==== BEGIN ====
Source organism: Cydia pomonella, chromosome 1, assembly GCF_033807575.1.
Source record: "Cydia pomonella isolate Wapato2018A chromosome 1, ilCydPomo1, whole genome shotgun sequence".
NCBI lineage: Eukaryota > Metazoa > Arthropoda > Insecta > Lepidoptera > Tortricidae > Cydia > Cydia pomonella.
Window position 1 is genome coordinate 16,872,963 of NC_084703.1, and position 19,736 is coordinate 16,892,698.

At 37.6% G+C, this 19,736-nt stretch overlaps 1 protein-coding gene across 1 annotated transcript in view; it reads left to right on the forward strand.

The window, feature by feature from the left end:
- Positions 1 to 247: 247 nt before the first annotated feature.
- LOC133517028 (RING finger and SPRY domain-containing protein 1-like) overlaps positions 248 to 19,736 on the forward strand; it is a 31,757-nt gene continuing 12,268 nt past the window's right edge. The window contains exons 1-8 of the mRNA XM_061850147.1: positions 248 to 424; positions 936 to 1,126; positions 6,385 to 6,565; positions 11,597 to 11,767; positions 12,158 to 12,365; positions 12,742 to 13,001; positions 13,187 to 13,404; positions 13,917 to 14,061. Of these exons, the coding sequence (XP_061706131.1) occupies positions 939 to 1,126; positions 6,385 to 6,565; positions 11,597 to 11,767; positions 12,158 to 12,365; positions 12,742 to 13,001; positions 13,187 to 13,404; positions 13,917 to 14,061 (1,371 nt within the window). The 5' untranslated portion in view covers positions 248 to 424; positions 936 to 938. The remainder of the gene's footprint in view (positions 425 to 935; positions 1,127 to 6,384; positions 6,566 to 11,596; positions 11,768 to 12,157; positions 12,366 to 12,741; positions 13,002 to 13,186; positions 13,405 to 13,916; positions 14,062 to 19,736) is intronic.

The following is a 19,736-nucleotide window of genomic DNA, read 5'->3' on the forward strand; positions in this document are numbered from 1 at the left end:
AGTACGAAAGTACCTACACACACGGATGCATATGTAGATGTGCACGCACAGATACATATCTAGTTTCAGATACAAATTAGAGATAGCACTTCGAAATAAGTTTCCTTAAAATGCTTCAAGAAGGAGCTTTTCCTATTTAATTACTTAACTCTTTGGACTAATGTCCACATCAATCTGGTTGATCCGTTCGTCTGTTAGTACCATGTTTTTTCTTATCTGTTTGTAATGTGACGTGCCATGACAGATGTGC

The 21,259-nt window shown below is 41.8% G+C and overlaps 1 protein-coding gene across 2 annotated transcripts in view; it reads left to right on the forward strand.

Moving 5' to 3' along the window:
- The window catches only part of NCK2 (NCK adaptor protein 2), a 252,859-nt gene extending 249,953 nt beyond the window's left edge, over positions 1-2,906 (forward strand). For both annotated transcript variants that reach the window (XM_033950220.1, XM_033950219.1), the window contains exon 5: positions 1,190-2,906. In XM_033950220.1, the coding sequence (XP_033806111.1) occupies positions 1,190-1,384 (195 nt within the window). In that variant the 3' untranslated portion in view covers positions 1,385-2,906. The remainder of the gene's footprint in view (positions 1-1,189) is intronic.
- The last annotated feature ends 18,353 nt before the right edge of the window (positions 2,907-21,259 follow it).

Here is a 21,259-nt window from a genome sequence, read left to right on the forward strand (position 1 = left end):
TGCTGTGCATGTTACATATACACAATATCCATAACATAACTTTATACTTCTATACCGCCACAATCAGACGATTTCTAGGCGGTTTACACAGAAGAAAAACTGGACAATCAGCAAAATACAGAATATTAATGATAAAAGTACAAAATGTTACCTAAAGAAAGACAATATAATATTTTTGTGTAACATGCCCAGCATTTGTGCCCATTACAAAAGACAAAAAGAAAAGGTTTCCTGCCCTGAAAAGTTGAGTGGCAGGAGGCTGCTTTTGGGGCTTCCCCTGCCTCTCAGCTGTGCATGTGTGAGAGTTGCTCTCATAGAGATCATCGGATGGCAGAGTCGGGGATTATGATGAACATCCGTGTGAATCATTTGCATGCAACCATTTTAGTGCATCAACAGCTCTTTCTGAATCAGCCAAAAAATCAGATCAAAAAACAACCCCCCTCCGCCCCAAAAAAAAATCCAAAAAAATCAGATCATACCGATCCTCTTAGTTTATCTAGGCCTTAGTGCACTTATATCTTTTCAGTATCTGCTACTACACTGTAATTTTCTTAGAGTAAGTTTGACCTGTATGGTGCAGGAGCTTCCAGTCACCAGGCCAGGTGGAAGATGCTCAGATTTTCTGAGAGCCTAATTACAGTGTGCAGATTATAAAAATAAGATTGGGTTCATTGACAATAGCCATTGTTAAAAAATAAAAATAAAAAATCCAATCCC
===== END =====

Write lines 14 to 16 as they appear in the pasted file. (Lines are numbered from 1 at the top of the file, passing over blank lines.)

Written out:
- The last annotated feature ends 18,353 nt before the right edge of the window (positions 2,907-21,259 follow it).

Here is a 21,259-nt window from a genome sequence, read left to right on the forward strand (position 1 = left end):
TGCTGTGCATGTTACATATACACAATATCCATAACATAACTTTATACTTCTATACCGCCACAATCAGACGATTTCTAGGCGGTTTACACAGAAGAAAAACTGGACAATCAGCAAAATACAGAATATTAATGATAAAAGTACAAAATGTTACCTAAAGAAAGACAATATAATATTTTTGTGTAACATGCCCAGCATTTGTGCCCATTACAAAAGACAAAAAGAAAAGGTTTCCTGCCCTGAAAAGTTGAGTGGCAGGAGGCTGCTTTTGGGGCTTCCCCTGCCTCTCAGCTGTGCATGTGTGAGAGTTGCTCTCATAGAGATCATCGGATGGCAGAGTCGGGGATTATGATGAACATCCGTGTGAATCATTTGCATGCAACCATTTTAGTGCATCAACAGCTCTTTCTGAATCAGCCAAAAAATCAGATCAAAAAACAACCCCCCTCCGCCCCAAAAAAAAATCCAAAAAAATCAGATCATACCGATCCTCTTAGTTTATCTAGGCCTTAGTGCACTTATATCTTTTCAGTATCTGCTACTACACTGTAATTTTCTTAGAGTAAGTTTGACCTGTATGGTGCAGGAGCTTCCAGTCACCAGGCCAGGTGGAAGATGCTCAGATTTTCTGAGAGCCTAATTACAGTGTGCAGATTATAAAAATAAGATTGGGTTCATTGACAATAGCCATTGTTAAAAAATAAAAATAAAAAATCCAATCCC